Teenagers get a bad rap, don't they? There's no question that at times they earn their reputations for being grunting, disengaged, lazy, vague, moody know-it-alls, but like all humans (they are human, right?), teenagers have so much more to offer.
As a parent to two of these intriguing creatures, I thought it was time I reflected on what I've loved about raising teenagers.
Once you get over the grunt hurdle, there are some fascinating conversations to be had with your teens. It's an opportunity to gain insight into how they think, what the world looks like to them and how they see their future.
Just the other day, my son started a conversation about sex. Okay, it was about how chickens make chicks but technically it was a sex talk. He'd observed our chickens in the backyard, one who turned out to be a rooster, and wondered what this meant for both edible egg output and the reproductive life of fowl.
Like many other topics I've been slapped with as a parent, I didn't have detailed answers, so we undertook the necessary research and reconvened. Had this not been prompted by the teen, I would never have been inclined to look up "how do chickens have sex".
For your reference, the rooster fertilises the unlaid eggs by mating with the chicken who then lays fertile eggs and sits on them for 21 days and they hatch into baby chickens. You're welcome.
Teenagers are funny creatures; funny-ha-ha and occasionally, funny-weird. If we give them the space to be open with topics and test language at home, they can develop quite the comedic angle.
We have an overt comedian in our house who doesn't mind a corny pun. He loves to imitate "dad jokes" and pulls ridiculous faces that would make Victoria Beckham snort tea out her nose.
Our other teen is a quietly spoken sarcastic one who doesn't say much but when he does, BOOM!
I recently played in a mums' charity football match and I'm not sure if it was more surprising to me or my family, but I kicked a goal. They have not heard the end of that achievement and nor will they for at least a decade.
When my quiet teen asked what the bottle of wine sitting on the bench was from, I proudly told him it was an award I won at the footy match.
"A participation award?" he asked wryly.
Touché, sweet teenager, touché.
Teenagers are an obliging bunch if you just ask (or bribe). They are capable of changing their own sheets, vacuuming the house, unloading dishwashers and cooking dinner. With the right guidance and a dose of expectation, they can be a handy help.
It's a new phase of parenting when you can duck out and leave the teenager in charge of minding a younger sibling or getting a start on the evening's meal. The key is delegation, rather than waiting for them to initiate.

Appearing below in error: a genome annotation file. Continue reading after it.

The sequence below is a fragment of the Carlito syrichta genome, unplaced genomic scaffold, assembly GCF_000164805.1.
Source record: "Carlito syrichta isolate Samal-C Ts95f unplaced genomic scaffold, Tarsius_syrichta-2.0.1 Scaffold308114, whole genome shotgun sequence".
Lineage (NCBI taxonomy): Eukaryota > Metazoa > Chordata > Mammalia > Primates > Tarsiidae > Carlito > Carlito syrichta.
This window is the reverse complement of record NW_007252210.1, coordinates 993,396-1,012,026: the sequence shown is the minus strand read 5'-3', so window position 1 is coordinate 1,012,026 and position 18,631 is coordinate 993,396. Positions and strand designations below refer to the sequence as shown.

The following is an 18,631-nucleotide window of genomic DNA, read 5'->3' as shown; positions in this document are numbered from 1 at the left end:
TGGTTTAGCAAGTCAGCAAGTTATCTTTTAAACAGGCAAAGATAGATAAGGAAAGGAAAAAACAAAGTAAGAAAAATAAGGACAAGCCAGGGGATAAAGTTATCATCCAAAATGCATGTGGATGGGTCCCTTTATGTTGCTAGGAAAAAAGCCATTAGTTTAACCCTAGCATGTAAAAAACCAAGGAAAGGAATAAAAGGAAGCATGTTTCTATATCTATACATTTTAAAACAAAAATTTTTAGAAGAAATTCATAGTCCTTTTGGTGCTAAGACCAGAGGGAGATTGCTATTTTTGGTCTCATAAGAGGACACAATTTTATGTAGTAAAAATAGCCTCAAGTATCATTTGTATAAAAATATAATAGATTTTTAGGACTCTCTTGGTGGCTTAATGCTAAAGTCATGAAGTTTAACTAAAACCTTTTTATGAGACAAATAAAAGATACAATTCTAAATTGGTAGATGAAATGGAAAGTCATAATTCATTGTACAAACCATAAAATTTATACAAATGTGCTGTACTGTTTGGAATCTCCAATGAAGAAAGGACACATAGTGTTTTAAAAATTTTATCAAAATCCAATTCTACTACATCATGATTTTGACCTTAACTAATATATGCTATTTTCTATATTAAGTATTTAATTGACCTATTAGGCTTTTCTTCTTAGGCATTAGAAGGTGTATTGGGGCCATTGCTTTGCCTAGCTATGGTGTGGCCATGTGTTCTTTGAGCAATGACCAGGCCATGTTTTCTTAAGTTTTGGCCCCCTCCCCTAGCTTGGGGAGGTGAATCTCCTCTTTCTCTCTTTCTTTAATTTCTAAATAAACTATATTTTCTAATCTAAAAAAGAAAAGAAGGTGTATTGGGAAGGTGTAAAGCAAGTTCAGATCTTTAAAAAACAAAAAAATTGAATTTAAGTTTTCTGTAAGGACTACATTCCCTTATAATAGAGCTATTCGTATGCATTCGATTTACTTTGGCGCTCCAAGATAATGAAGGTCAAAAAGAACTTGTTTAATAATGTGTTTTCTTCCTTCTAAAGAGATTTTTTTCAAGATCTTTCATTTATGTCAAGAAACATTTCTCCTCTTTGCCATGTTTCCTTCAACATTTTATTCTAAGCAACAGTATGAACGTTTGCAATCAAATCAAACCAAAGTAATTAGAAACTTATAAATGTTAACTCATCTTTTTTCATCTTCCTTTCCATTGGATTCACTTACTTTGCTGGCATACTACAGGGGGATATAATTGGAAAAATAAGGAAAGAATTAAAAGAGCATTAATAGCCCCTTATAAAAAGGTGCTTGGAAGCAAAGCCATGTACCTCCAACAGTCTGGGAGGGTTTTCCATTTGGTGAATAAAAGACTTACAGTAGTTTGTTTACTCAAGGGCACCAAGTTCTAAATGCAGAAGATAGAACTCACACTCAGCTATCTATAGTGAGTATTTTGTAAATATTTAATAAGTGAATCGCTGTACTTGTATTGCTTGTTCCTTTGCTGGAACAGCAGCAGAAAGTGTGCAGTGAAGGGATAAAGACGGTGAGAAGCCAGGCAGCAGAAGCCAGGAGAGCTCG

4. Self-reliance and independence
With age comes the desire to break away. The self-reliance and independent streak of teenagers sees them testing boundaries.
Frances E Jensen, neurologist and co-author of The Teenage Brain: A Neuroscientist's Survival Guide to Raising Adolescents and Young Adults, likens teenagers to "Ferraris with weak brakes". Thrill-seekers who are looking for instant rewards, teenagers' rationalisation and risk assessment skills can be lax but not all risk-taking is detrimental. In fact, some level of adventurousness is necessary for youth development.
Teens learn the ways of the world by trialling various activities. Part-time employment, navigating social experiences with friends such as catching the train into the city or attending parties, and stepping outside their comfort zone to try something new, like auditioning for a play or taking up a new sport, are all healthy risk-taking ventures. These opportunities build confidence and strengthen decision-making skills.
5. Seeing the adults they are becoming
When our children are toddlers, we watch in wonderment at who they may become. When they are teens, their personalities start to crystallise. This period of growth offers a window into the kind of people they are maturing into. That's not to say who they are at 15 will be cemented without movement but the foundations and character traits are clear.
I love watching my teenagers and wondering about the careers they will follow, what passions will ignite their learning and who they will fall in love with.
There is much to celebrate in raising teens. Sure, at times it feels as though you are being pecked to death by eye-rolling, door-slamming chickens, but how else would we find out about the reproductive life of poultry if we didn't have them around?